Meet the People: Julia Dshemuchadse

During the DGK meeting in Stuttgart 2016, Julia Dshemuchadse, one of the founding members of the Young Crystallographers, stepped down from her function as co-chair of the Young Crystallographers to make way for the next generation. I took me a while to get hold of her (oh those busy post-docs…) for a little chat and to take a closer look at Julia and her past work within the community.

Julia started out at Technische Universität Dresden in 2002 and finished her studies in Nanostructural Physics by the end of 2008. During her studies, she also worked as a research assistant. In the beginning of 2009, she started her PhD thesis at the Laboratory of Crystallography at ETH Zurich. Julia finished her thesis on intermetallic compounds in 2013 and stayed at ETH Zurich until the beginning of 2015 as a post-doc. She was awarded with the Max-von-Laue Prize of the German Crystallographic Society in 2015 for her outstanding work during her time at ETH Zurich. Currently, she is commonly seen at the University of Michigan at the Department of Chemical Engineering in the Biointerfaces Institute doing some Monte Carlo and Molecular Dynamics simulations as part of her Early-Post-Doc-Mobility grant from the SNSF.

Why have you started building up the „Arbeitskreis“ Young Crystallographers?
The Young Crystallographers were founded at the annual DGK meeting in 2013, which was hosted by Prof. Dirk Meyer in Freiberg. Together with Prof. Sibylle Gemming (Dresden and Chemnitz) he had scheduled a kick-off meeting for this group. When I saw its announcement I was immediately interested.
Prof. Meyer had been my advisor during my time as a diploma student in Dresden and he approached me and asked me whether I would volunteer to be the first chairperson of the Young Crystallographers. At first, I was a little worried that I did not have the necessary experience, but it was important to me that this group would be established and I was willing to invest some time into starting it. I had also just defended my PhD thesis, so maybe I felt like I needed a new challenge ;).
I was glad that Oliver Pecher volunteered to join me as a co-chair during the kick-off meeting and after the DGK member assembly officially approved of the Young Crystallographers, we immediately started to set up the website and to start to build a network of and for upcoming crystallographers.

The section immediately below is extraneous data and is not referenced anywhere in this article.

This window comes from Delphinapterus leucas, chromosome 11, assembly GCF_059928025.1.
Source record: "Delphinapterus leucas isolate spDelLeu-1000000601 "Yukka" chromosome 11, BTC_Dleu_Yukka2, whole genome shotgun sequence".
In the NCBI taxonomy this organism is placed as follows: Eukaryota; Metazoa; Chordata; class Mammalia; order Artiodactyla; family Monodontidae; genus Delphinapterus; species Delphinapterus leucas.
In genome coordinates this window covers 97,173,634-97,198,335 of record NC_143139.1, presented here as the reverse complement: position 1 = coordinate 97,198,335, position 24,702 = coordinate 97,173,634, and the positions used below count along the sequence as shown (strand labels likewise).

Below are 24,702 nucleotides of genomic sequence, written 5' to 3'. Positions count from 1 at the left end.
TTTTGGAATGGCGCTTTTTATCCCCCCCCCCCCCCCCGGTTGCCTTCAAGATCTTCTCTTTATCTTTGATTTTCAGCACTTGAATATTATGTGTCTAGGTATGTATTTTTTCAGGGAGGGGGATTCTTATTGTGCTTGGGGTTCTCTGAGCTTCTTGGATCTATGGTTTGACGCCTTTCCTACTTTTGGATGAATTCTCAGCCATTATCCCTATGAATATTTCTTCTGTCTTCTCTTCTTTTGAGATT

In your opinion, what was your biggest success within the Young Crystallographers?
I think, Oliver and I are very proud of how the 1st Meeting of the Young Crystallographers in Bremen in 2014 turned out. Prof. Thorsten Gesing had offered to host our group’s first meeting and Hanna Lührs, then working in Prof. Reinhard X. Fischer’s group, was instrumental as the local organizer.
The concept of the meeting, the use of 5-minute lightning talks and extensive poster sessions, as well as the insider talks from industry crystallographers were nothing that we had experienced ourselves and we were very glad when we realized how well-received the meeting was.
Motivated by this success, we introduced the Lightning Talks as standalone microsymposia to the annual DGK meetings, which in my opinion is an exciting new way of having younger scientists present their projects and, in turn, getting an overview of the rich research landscape committed to crystallography in Germany and beyond.

What was the most interesting/exciting part of being co-chair?
Almost everything was exciting at first, as I never chaired a group like this before and had not done scientific service work to this extent at that point. The work with the Young Crystallographers team was very rewarding and I am grateful to have gained insights into the workings of organizing scientific events and other aspects that are relevant to life in academia. In retrospect, it is great to know that the Young Crystallographers will keep offering a platform to students, PhD students, and postdocs in this scientific community.

What are you going to do now?
I am currently a postdoc at the University of Michigan – being this far away was one of the reasons why I was convinced that someone closer to Germany would be more able to support the Young Crystallographers in every aspect. I will continue my research here for another one or two years and I will continue to assist the current chairs in an administrative role.

Do you have any final words to the community?
Please keep supporting the chairs and their team with your feedback, ideas, input, insights, and suggestions! Crystallography is a very diverse field and academia is a diverse workplace; we all can only build on our own set of experiences and the more people from different backgrounds contribute to shaping the Young Crystallographers and therewith the future of the DGK, the better.